“This will be challenging as the EU may withdraw the adequacy decision granted to the UK last year,” he said.

“Some of these changes will, on closer examination, not represent any change – but others are sensible ideas which the European Data Protection Board may well eventually adopt.”

But will the new bill really make online retail a smoother, frictionless process for businesses and consumers alike? And what are the most important proposed changes?

Cookie alerts reform

One of the headline changes which is expected to be implemented when the Data Reform Bill comes into force will be banishing pop-up cookie alerts on websites and replacing them with an opt-out system.

Under the current system, consumers must give their consent for cookies to be collected by agreeing to cookie collection each time they visit a new site. This can make the online experience slow, irritating and repetitive.

However, the government is proposing an alternative ‘opt-out’ model. This broad brush approach to privacy will allow people to set their data preferences via their web browser, eliminating the need to agree to cookies each time.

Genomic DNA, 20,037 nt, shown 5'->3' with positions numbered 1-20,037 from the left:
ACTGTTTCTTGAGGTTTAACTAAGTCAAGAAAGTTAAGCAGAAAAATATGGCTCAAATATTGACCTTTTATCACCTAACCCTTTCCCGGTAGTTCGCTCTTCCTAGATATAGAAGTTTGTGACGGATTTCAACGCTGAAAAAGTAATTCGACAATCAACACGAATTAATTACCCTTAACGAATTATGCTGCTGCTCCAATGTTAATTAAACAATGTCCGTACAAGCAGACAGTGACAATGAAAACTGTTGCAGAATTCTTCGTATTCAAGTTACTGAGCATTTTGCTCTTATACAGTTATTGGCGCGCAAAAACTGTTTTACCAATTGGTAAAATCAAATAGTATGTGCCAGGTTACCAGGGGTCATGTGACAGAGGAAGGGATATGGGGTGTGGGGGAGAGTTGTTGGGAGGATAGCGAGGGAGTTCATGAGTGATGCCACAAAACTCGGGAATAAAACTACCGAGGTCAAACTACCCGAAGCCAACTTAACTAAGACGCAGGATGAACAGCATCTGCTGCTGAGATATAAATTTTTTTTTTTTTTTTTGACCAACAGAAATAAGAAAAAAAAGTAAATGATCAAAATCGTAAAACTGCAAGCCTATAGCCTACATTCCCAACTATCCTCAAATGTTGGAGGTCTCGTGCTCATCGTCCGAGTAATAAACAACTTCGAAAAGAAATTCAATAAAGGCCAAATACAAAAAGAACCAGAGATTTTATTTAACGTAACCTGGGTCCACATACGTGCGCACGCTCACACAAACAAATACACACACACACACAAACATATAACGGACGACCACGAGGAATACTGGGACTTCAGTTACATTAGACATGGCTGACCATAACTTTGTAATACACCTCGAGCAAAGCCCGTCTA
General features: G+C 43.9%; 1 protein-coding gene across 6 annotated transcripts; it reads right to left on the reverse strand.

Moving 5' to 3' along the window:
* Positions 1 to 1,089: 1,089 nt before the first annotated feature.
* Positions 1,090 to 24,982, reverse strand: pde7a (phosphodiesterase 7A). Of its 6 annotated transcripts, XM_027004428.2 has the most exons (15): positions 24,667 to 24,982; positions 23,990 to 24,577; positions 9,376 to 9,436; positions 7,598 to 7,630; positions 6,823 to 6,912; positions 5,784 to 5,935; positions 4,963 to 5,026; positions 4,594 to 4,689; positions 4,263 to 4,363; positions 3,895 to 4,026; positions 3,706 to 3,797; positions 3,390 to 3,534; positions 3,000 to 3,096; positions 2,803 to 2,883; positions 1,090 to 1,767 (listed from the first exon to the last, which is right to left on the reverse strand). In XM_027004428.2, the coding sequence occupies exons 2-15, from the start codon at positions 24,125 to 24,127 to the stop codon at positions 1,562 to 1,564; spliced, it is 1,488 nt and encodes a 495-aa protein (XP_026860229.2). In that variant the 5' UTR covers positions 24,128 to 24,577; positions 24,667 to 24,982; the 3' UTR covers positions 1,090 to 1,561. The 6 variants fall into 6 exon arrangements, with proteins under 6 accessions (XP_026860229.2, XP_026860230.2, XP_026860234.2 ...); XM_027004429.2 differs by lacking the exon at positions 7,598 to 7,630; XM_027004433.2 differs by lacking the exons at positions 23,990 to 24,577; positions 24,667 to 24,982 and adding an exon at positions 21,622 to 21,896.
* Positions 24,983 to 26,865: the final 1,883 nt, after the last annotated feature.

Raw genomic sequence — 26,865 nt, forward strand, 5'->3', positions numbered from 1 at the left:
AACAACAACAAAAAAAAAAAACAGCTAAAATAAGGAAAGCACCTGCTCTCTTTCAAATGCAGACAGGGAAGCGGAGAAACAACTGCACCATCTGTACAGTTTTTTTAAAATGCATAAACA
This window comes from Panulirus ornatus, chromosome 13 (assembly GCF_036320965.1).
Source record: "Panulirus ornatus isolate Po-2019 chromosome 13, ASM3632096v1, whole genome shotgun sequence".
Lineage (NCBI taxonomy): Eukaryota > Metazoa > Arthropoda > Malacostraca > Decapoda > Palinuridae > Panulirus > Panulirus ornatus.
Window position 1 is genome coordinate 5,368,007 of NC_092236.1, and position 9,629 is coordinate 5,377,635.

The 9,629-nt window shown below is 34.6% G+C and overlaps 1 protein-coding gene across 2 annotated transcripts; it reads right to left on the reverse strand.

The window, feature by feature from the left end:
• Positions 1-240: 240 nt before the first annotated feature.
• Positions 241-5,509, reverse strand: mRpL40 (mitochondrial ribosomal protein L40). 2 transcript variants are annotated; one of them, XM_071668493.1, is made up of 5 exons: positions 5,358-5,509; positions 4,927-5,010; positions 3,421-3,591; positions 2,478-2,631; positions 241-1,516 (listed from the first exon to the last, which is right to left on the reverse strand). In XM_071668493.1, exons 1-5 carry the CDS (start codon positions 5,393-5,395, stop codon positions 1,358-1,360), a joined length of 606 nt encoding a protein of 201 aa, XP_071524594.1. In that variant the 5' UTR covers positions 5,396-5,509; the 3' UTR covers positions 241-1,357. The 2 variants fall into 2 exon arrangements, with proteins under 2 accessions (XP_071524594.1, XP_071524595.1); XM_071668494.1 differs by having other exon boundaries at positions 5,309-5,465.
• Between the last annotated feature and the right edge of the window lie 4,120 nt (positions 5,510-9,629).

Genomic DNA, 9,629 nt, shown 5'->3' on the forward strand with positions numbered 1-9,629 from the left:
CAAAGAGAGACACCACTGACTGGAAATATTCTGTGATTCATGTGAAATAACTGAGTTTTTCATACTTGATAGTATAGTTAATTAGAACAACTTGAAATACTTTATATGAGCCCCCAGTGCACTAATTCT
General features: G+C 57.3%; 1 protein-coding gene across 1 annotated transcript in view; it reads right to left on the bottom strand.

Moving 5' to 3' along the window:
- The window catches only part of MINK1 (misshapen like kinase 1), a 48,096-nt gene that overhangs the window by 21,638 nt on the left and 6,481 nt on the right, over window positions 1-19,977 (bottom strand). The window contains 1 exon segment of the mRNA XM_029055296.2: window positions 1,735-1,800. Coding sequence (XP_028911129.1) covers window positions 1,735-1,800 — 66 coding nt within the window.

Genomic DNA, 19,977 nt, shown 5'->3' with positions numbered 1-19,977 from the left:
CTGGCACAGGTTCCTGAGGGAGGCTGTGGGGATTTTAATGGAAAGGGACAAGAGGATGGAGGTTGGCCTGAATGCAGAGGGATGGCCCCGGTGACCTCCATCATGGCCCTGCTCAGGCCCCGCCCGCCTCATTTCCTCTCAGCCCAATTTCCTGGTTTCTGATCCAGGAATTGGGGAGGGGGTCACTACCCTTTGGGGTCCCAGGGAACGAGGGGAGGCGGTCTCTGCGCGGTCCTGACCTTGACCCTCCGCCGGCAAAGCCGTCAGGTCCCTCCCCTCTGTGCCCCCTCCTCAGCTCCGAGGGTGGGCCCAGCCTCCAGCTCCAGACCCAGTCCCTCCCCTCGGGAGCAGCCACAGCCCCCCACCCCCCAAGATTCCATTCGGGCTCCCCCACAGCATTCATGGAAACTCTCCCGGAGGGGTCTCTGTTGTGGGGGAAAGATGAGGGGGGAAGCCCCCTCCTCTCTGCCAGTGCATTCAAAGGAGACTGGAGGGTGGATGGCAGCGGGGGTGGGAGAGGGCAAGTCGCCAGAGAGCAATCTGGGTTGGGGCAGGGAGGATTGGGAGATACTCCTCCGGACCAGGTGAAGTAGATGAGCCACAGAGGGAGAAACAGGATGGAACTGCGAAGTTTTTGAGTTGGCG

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Supposedly, the aim of this change is to enable consumers to control their data preferences, but also provide a more seamless ecommerce experience, without excessive pop-ups.

TechUK chief executive Julian David is optimistic about the bill and believes it strikes a good balance between data protection and consumer experience.

“The reforms announced find a good balance between making the UK’s data protection system clearer, more flexible and more user-friendly to researchers, innovators and smaller companies,” he says.

“While at the same time maintaining levels of data protection in line with the highest global standards.”

However, there are some outstanding questions about how exactly these reforms will operate in practice. With the opt-out option, the government will have to collaborate closely with browser developers to ensure the system is effective and robust.

Removing the need for a data protection officer